The first class day was taken up with a walking tour of the town.  The City of Cambridge, where the Colleges are, is basically owned by the University, so its buildings may not be changed without College permissions.  Many of the old college buildings have been lovingly kept up and restored, and I have to say they are all just gorgeous.  We here in the USA don’t have anything to compare with these Cambridge College buildings.

Gate , Clock Tower, Trinity College
Gate , Clock Tower, Trinity College

Trinity College is right next door to Trinity Hall.  If you look carefully, you can see the mention of Edward III, who was the patron of Trinity College.

Entrance Gate, St. John's College
Entrance Gate, St. John’s College

St. John’s College is right down the street.  I just love the ornate stonework over the gate.  Now, at the back of St. John’s College, you see this.

Replica of Bridge of Sighs-Venice-Back of St. John's College, Cambridge
Replica of Bridge of Sighs-Venice-Back of St. John’s College, Cambridge
This is the door to Peterhouse College, Cambridge. It's the oldest College, started by the Bishop of Ely in 1284.
This is the door to Peterhouse College, Cambridge. It’s the oldest College, started by the Bishop of Ely in 1284.

Many of the Colleges back right up to the River Cam.  I found the river as it meandered through the city very peaceful and relaxing to watch.

A peaceful River Cam bridge, behind Trinity Hall.
A peaceful River Cam bridge, behind Trinity Hall.

This is the view of the river from the back lawn at Trinity Hall.  These were on the river, next door at Trinity College.  They can be rented.

Punts on the Cam, rentals from Trinity College
Punts on the Cam, rentals from Trinity College

Here’s a picture of me, standing inside a doorway in the College, original to the earliest days of Trinity Hall.  People were much shorter then than they are now!

Myself, in 14th Century doorway, Trinity Hall, Cambridge-I'm 5'6" tall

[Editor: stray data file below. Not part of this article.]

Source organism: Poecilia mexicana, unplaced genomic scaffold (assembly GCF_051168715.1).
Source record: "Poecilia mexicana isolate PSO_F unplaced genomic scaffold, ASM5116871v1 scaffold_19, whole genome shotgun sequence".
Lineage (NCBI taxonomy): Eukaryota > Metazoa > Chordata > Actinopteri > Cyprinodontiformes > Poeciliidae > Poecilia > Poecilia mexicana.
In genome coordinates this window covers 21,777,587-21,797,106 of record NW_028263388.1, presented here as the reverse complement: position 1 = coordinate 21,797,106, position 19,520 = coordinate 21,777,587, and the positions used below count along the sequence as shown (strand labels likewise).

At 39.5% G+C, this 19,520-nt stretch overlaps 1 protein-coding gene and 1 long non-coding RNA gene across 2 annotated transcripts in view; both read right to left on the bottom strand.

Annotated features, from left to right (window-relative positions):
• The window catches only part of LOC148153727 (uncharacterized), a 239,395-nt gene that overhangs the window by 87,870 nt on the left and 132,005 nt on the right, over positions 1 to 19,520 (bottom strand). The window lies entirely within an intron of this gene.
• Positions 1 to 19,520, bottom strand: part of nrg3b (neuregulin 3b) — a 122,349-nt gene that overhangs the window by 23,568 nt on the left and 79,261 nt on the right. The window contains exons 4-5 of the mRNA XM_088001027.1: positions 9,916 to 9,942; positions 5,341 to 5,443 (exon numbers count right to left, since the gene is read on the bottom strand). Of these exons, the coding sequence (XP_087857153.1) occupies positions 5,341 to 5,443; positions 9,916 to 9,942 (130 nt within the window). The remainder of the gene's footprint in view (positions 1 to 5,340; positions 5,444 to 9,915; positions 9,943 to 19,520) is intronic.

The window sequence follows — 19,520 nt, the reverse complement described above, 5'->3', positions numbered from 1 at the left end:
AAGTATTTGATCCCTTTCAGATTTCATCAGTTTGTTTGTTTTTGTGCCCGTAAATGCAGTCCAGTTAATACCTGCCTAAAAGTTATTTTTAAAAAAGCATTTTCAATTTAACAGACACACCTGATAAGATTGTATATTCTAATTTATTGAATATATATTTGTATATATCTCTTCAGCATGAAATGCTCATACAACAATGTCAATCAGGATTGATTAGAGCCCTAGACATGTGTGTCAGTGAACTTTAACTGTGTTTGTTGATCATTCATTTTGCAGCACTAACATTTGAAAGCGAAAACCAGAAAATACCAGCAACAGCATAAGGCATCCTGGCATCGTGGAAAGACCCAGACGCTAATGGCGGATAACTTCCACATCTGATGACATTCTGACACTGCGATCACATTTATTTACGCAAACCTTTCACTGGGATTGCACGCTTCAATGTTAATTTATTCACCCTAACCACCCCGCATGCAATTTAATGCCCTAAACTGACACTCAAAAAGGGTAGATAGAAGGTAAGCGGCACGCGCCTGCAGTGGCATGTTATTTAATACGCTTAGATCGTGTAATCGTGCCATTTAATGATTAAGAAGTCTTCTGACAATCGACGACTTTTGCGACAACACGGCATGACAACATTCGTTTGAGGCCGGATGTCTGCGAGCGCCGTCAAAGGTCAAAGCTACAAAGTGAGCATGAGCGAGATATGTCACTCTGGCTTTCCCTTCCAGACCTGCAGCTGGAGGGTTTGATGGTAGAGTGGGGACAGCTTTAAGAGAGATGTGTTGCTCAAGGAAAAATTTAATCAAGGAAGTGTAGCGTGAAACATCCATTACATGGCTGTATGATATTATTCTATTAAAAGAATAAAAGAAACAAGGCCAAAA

Myself, in 14th Century doorway, Trinity Hall, Cambridge-I’m 5’6″ tall
A punter on the River Cam, which forms the back boundary of Trinity Hall.
A punter on the River Cam, which forms the back boundary of Trinity Hall.

When I had free time, I would go walking through the town.  I never tired of the beautiful old buildings, which just seemed to ooze history.

Round Church, Cambridge, dating from 11th Century
Round Church, Cambridge, dating from 11th Century
Cambridge Corn Exchange, dating from 16th Century
Cambridge Corn Exchange, dating from 16th Century

On a lighter note, I found this poster just the day before we left for home.  They are one of my VERY favorite bands, and I was sad not to be able to attend their concert.

Poster, seen on downtown building in Cambridge, Summer 1991
Poster, seen on downtown building in Cambridge, Summer 1991

Our Professor for the Medieval English Society class was a teacher at Gonville & Caius College, whose specialty was the agricultural economy of the medieval period.  One day, he took us to see his College Library.  This is the part of the College.

Gonville & Caius College (pronounced "keys")
Gonville & Caius College (pronounced “keys”)

Needed a good cleaning!

Tower, Gonville & Caius College
Tower, Gonville & Caius College

The College Library had a number of ancient books, many under glass. I enjoyed seeing real, honest-to-goodness History!  I went to the open shelves, and pulled out a book at random.  Here’s what I found.

Title page of a book found in the Library at Gonville & Caius College. Yes, the publication date is in the 1600s!
Title page of a book found in the Library at Gonville & Caius College. Yes, the publication date is in the 1600s!

Edward III was the King who founded Trinity College!  The book was a bit difficult to read, given the old-style spelling, but I was just bowled over at getting to see the original source material.  I still retain a dream of actually going to Cambridge and studying history someday.

One of our early field trips was to Clare Castle, a ruined castle from the early medieval period.  The Professor told us it was an early example of “motte and bailey” architecture.  Motte being what we call a moat, and the bailey was a courtyard.

Dr. Mark Bailey, at Clare Castle, showing Motte and Bailey architecture
Dr. Mark Bailey, at Clare Castle, showing Motte and Bailey architecture
Closeup of a wall at Clare Castle-random stones in cement.
Closeup of a wall at Clare Castle-random stones in cement.

Later that day, we visited the beautiful old town of Blytheborough, which had a nicely-preserved church.

Ceiling Blytheborough Church
Ceiling Blytheborough Church
Ceiling detail, Blytheborough, beautiful angels
Ceiling detail, Blytheborough, beautiful angels
Pew carving, Blytheborough Church-man holding coat of arms-family pew
Pew carving, Blytheborough Church-man holding coat of arms-family pew
"Avarice", pew carving, Blytheborough Church
“Avarice”, pew carving, Blytheborough Church

These church pews are 800 years old!

Agriculture, pew carving, Blytheborough Church